Perry vs. Bush: Clash of the Texans

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Despite apparent similarities, the two Texas Governors dislike each other

When it comes to the candidates for this year’s presidential elections, we sure have some… interesting choices.  One of them is Rick Perry, who has been governor of Texas since 2002 and is not without his own controversies. One of the stereotypes about Rick Perry is that he is exactly like his predecessor, former President George W. Bush. The men seem to be a chip of the same block, but apparently there are those that say otherwise. The two are at slight odds with each other over things like blocking an ad, rejected suggestions, endorsements, and harsh words.
Not to defend Rick Perry, but in a few of these scenarios it appears Bush was the one to prevoke the situation. You really have to savor the irony of the situation, two men who are generally perceived as being identical apparently loath each other. Both hail from and have been the governor of Texas, served in the military, and both are born again Christians. Perry went to private schools while Bush went to public, and they were both average students.
The alleged rivalry started in April of 1995, when then Governor Bush rejected Agriculture Commissioner Perry’s idea to fill a vacant state appellate court slot with his brother-in-law, Joseph E. Thigpen (who failed at being a district attorney because of inattentiveness). A few years later in 1998, Perry ran for Lieutenant Governor against democrat John Sharp. He wanted to have an attack ad aired against his opponent, but Bush was counting on Sharp’s voters to back him in the then upcoming 2000 presidential election (like that mattered). Karl Rove threatened that Perry would lose support from Bush. if he went through with the attack ad. Perry decided against it and barely won the election. Two years later, when Perry took over the role of governor and Bush stepped down to start his presidency, Rick Perry “rushed” the Bush family out of their living quarters. Although that is the least interesting fact that I will ever write about, I do understand that it is rude in nature to do this.  It really is only dramatics. In 2007, while backing Rudy Giuliani; Perry said that “George has never, ever been a fiscal conservative. I mean, ’95,’97,’99 George Bush was spending money.”  To many Republicans, Texans and Bush loyalists, he crossing the line by saying that it is.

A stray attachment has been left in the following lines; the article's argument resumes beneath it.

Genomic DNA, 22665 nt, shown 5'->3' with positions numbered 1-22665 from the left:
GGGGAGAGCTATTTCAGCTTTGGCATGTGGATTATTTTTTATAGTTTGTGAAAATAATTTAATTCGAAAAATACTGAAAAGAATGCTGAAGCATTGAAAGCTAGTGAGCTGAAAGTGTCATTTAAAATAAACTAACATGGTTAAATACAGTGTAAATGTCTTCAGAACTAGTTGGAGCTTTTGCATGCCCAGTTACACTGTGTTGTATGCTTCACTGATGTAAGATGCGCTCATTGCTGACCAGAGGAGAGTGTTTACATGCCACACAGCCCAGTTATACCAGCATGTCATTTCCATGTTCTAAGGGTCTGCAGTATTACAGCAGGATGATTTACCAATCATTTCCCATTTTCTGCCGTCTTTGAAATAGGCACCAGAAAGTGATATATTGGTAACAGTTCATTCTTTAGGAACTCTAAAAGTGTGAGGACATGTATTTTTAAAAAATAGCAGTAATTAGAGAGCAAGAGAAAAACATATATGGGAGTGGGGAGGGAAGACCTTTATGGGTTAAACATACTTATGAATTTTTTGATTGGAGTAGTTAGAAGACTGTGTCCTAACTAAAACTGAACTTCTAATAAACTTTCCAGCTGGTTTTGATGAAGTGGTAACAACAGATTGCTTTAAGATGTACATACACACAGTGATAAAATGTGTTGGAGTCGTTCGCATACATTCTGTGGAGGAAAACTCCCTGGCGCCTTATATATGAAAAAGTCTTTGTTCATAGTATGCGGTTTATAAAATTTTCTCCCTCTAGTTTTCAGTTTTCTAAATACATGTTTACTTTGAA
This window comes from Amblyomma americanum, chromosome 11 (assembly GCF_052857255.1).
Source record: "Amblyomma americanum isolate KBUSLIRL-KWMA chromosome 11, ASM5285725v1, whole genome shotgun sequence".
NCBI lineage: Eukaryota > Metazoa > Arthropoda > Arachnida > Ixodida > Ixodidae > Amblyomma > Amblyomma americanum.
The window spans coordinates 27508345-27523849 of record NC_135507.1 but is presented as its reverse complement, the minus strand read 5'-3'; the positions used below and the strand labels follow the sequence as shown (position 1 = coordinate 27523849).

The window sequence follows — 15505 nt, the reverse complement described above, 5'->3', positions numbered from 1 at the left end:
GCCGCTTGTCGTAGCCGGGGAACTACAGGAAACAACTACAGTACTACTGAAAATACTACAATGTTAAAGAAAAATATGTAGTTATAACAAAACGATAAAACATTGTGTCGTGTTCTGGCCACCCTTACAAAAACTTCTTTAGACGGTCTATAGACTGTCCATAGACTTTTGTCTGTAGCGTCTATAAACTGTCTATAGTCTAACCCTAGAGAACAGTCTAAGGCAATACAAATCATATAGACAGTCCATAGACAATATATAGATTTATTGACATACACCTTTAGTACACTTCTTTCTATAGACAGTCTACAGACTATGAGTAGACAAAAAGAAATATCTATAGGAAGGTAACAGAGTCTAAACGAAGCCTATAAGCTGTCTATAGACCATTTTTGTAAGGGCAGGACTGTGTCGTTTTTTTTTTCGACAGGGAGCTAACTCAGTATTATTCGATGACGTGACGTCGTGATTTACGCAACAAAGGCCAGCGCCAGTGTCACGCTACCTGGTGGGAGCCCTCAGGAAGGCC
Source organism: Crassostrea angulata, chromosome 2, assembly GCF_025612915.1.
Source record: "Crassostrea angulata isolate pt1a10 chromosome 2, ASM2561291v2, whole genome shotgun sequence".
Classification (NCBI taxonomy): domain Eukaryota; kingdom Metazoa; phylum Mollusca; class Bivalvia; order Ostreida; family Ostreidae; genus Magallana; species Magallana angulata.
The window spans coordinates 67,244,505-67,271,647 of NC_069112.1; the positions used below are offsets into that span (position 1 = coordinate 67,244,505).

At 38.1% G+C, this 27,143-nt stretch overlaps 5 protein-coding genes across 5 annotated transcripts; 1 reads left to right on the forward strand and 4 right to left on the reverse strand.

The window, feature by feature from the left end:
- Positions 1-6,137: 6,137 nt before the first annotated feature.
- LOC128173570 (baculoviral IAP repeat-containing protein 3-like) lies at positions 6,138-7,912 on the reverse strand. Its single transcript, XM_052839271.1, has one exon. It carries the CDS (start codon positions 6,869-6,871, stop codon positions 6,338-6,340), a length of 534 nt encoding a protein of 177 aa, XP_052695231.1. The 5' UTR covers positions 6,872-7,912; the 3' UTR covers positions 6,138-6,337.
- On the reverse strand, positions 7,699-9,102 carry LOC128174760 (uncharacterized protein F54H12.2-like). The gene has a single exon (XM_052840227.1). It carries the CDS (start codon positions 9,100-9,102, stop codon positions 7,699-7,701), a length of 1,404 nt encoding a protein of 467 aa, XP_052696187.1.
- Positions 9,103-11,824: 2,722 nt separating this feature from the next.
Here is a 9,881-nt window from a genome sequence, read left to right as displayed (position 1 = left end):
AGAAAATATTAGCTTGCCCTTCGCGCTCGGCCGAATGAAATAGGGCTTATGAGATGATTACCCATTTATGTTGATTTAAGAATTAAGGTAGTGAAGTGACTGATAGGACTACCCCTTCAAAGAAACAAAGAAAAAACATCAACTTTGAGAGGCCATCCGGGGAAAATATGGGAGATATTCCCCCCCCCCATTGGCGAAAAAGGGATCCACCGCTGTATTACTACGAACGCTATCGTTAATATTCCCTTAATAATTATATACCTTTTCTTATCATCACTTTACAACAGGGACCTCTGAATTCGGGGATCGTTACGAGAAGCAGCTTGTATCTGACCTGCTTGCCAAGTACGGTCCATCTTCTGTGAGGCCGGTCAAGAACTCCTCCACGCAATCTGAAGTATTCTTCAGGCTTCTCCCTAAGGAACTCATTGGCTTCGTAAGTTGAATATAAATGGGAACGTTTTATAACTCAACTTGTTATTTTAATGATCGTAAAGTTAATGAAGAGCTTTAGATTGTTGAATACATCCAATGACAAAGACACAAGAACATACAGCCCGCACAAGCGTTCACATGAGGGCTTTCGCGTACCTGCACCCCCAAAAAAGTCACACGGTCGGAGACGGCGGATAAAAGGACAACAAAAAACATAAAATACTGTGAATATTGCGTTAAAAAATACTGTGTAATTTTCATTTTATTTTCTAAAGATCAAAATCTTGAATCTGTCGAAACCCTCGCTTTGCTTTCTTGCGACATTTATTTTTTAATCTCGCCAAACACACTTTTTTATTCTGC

I guess it’s fair to call this a slowly rising tension between the two.  Last year, Bush and many of his close political allies decided to back Senator Kay Bailey Hutchison in her primary challenge against Perry. Even with the backing power of the Bush legacy, Perry still won.  Back in April, Perry ripped two of Bush’s big achievements in the Medicare drug benefit and No Child Left Behind. “It’s a cool name, but it’s a monstrous intrusion into our affairs,” Perry said. “Look,I like George but that’s not good public policy.”
Recently, in pure moronic fashion, Perry caused a commotion by calling Federal Reserve Chairman Ben Bernanke “treasonous.” He also called Social Security a “Ponzi scheme” and a “monstrous lie.” Perry is blatantly  trying to stir the pot. Karl Rove responded by saying that his Social Security views are “toxic in a general election environment and they are also toxic in a Republican primary.” Perry responded by pretty much waving off Karl Rove. I honestly believe that the rivalry was more between Karl Rove and Rick Perry than anything else.  If anything is toxic, it’s the pure disdain that these two men have for each other.  When you look at Perry, he gives off a radioactive vibe. Obviously this feud between Bush and Perry is a bit of a strange one. I don’t feel it’s anything substantial, though. It’s almost like a sibling rivalry. One can only wonder if this feud has the potential to become more serious.

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